P L AT I N U M
to be good for business. Benefits can include reduced maintenance costs and increased asset value, as well as increased employee recruitment and retention. Through our participation in the 2030 Commitment, Cooper Carry has made great strides in improving the energy efficiency of the buildings that we design. We have established an in-house team of project sustainability integrators whose responsibilities are to guide project teams toward making sustainable design choices within the client’s project parameters. We have learned that the earlier we start thinking about the energy use of a project, the more significant impact we can have. As a result, we have implemented base-line processes including formulating and analyzing energy performance models during the early stages of our projects,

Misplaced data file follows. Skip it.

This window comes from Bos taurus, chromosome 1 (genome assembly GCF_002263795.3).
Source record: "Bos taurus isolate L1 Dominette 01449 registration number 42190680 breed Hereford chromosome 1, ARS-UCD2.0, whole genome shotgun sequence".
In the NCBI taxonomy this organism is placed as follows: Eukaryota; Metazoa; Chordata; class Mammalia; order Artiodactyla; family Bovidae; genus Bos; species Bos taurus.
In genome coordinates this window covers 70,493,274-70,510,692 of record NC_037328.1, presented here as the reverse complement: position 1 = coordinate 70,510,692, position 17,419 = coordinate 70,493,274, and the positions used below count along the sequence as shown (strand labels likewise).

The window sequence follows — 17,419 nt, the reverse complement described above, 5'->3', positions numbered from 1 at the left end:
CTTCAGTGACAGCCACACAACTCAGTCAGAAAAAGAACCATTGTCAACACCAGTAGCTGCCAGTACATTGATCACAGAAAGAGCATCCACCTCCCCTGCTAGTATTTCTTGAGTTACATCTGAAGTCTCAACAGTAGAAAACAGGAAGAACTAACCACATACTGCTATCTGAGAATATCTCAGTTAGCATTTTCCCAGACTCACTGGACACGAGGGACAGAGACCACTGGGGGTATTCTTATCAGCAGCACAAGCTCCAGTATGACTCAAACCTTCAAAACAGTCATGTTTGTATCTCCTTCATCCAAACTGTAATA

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resulting in increased energy efficiencies and projects that even exceed their original energy goals. It is Cooper Carry’s mission to be stewards of the environment and to be designers of memorable places. Our participation in the 2030 Commitment has allowed us to advance these goals and to play a small part in progressing toward a more sustainable future. AIA 2030 COMMITMENT RESOURCES •
AIA 203 0 C OM M ITM E NT OVE RVI EW
AIA 203 0 P RO G R E S S R E P ORT
ARCH ITECTU R E 203 0
203 0 CHALLE NG E
C O OP E R CAR RY’S S USTAI NAB LE ACTION P LAN